Google Maps Just Got A Big Update -- Can You Spot The Difference?

This is really cool ... and borderline creepy.
New satellite imagery has arrived on Google Maps.
New satellite imagery has arrived on Google Maps.

Google's eye in the sky just got a bit sharper. 

The company has deployed new imagery from NASA's Landsat 8 observation satellite in Google Maps and Google Earth, Program Manager Chris Herwig wrote in a blog post Monday. What this basically amounts to is much crisper imagery when you're using the "satellite" function on Google Maps, which shows locations as they would appear in real life.

The difference is actually substantial. Google offered two satellite images of New York City to showcase the change. It's a night-and-day difference -- move the slider in the middle to see for yourself:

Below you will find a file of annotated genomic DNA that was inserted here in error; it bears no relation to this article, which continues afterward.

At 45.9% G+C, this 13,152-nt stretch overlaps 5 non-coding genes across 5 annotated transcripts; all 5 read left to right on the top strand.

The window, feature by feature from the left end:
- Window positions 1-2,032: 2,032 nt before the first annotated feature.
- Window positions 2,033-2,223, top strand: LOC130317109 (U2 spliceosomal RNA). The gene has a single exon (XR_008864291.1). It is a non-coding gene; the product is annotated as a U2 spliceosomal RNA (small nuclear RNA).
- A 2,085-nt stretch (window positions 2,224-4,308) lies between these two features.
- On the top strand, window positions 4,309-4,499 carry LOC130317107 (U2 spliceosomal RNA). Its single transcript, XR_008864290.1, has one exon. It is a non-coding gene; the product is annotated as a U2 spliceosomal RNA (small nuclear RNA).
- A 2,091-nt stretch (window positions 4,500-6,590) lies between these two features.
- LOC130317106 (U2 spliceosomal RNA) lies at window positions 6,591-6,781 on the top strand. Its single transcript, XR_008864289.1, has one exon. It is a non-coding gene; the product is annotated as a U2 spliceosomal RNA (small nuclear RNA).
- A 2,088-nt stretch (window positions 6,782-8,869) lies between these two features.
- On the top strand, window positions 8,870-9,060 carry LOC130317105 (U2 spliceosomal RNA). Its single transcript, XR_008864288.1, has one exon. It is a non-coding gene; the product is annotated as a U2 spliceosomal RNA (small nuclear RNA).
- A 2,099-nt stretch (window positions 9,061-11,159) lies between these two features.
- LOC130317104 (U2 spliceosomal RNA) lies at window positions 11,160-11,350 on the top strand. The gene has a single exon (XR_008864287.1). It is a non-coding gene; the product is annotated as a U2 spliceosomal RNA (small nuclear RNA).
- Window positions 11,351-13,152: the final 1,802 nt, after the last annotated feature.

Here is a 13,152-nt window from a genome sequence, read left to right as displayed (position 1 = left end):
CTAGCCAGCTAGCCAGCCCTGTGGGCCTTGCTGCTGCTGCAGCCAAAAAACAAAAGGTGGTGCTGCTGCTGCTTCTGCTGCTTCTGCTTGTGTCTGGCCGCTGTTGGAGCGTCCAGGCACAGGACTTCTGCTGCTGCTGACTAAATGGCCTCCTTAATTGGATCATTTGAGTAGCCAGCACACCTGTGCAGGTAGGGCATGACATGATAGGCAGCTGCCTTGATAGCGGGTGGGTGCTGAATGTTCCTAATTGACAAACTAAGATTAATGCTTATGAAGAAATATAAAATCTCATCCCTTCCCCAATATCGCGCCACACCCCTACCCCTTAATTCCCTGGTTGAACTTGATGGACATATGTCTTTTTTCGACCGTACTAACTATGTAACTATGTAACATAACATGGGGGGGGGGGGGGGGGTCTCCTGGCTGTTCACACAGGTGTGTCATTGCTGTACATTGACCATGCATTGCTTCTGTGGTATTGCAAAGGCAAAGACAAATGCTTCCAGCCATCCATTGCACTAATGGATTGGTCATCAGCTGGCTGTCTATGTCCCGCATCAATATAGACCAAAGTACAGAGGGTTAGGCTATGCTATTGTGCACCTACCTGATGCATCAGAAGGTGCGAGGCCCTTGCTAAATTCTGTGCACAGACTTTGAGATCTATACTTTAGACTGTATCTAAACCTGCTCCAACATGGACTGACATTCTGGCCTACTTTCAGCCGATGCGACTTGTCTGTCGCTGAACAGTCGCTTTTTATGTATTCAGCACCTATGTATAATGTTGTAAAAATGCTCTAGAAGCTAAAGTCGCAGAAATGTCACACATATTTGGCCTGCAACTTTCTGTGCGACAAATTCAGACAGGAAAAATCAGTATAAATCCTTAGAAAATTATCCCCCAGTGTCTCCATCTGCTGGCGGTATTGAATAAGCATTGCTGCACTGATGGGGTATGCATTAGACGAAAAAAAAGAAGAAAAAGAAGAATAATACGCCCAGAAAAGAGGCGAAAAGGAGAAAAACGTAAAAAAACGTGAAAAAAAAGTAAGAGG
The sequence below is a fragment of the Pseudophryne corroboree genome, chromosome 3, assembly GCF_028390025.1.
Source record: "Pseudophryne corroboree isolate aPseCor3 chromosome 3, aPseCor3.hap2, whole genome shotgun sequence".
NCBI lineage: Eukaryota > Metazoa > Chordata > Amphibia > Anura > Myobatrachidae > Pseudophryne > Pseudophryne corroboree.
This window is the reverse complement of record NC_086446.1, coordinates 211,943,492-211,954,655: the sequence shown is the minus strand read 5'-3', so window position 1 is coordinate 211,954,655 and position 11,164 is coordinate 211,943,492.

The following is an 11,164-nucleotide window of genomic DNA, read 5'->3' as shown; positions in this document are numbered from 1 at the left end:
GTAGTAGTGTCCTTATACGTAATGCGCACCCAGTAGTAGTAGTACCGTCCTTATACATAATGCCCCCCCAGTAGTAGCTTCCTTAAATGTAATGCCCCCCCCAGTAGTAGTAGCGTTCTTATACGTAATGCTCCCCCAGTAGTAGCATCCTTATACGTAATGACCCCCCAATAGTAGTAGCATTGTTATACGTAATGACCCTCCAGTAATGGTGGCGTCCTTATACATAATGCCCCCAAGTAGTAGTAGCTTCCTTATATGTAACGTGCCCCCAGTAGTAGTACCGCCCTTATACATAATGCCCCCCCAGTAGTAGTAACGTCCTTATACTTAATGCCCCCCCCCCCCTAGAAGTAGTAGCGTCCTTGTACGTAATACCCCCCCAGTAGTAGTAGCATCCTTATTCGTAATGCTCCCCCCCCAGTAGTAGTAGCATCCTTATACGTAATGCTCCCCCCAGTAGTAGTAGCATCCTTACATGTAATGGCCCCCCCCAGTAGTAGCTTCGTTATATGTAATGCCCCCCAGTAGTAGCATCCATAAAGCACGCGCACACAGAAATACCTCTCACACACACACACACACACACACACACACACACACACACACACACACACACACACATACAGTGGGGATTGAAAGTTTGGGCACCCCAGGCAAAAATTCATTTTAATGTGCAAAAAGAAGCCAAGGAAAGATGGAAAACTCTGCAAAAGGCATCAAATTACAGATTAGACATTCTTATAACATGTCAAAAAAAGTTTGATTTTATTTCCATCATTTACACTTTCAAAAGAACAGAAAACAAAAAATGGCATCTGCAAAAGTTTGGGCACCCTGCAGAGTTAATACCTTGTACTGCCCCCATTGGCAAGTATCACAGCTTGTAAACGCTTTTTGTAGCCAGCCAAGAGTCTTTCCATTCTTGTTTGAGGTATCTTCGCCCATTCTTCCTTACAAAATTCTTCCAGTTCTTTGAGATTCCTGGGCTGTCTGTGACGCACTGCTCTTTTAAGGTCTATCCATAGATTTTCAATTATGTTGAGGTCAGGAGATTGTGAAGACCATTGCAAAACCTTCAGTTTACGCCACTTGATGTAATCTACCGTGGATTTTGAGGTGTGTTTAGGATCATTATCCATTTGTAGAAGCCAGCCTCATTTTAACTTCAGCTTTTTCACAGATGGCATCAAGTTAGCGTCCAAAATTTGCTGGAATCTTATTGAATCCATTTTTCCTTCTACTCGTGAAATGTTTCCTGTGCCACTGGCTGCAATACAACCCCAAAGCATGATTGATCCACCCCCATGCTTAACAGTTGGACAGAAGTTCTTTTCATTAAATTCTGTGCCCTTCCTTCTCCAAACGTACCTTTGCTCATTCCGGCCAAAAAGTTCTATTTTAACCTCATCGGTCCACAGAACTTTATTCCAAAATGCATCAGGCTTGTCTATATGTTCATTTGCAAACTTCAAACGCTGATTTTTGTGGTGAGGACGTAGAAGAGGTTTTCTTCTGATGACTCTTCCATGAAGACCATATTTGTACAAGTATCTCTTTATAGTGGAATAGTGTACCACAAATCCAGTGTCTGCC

As you can see, the new image is more detailed. 

Getting such clear photographs involves a lot of data.

"We mined data from nearly a petabyte of Landsat imagery—that’s more than 700 trillion individual pixels—to choose the best cloud-free pixels," Herwig wrote. "To put that in perspective, 700 trillion pixels is 7,000 times more pixels than the estimated number of stars in the Milky Way Galaxy, or 70 times more pixels than the estimated number of galaxies in the Universe."

Bottom line? That's a lot of detail. Be careful sunbathing in your backyard this summer. 

An earlier version of this article used images from Google Maps that may not have been captured by Landsat satellites. The comparison widget has been updated with imagery provided by Google.

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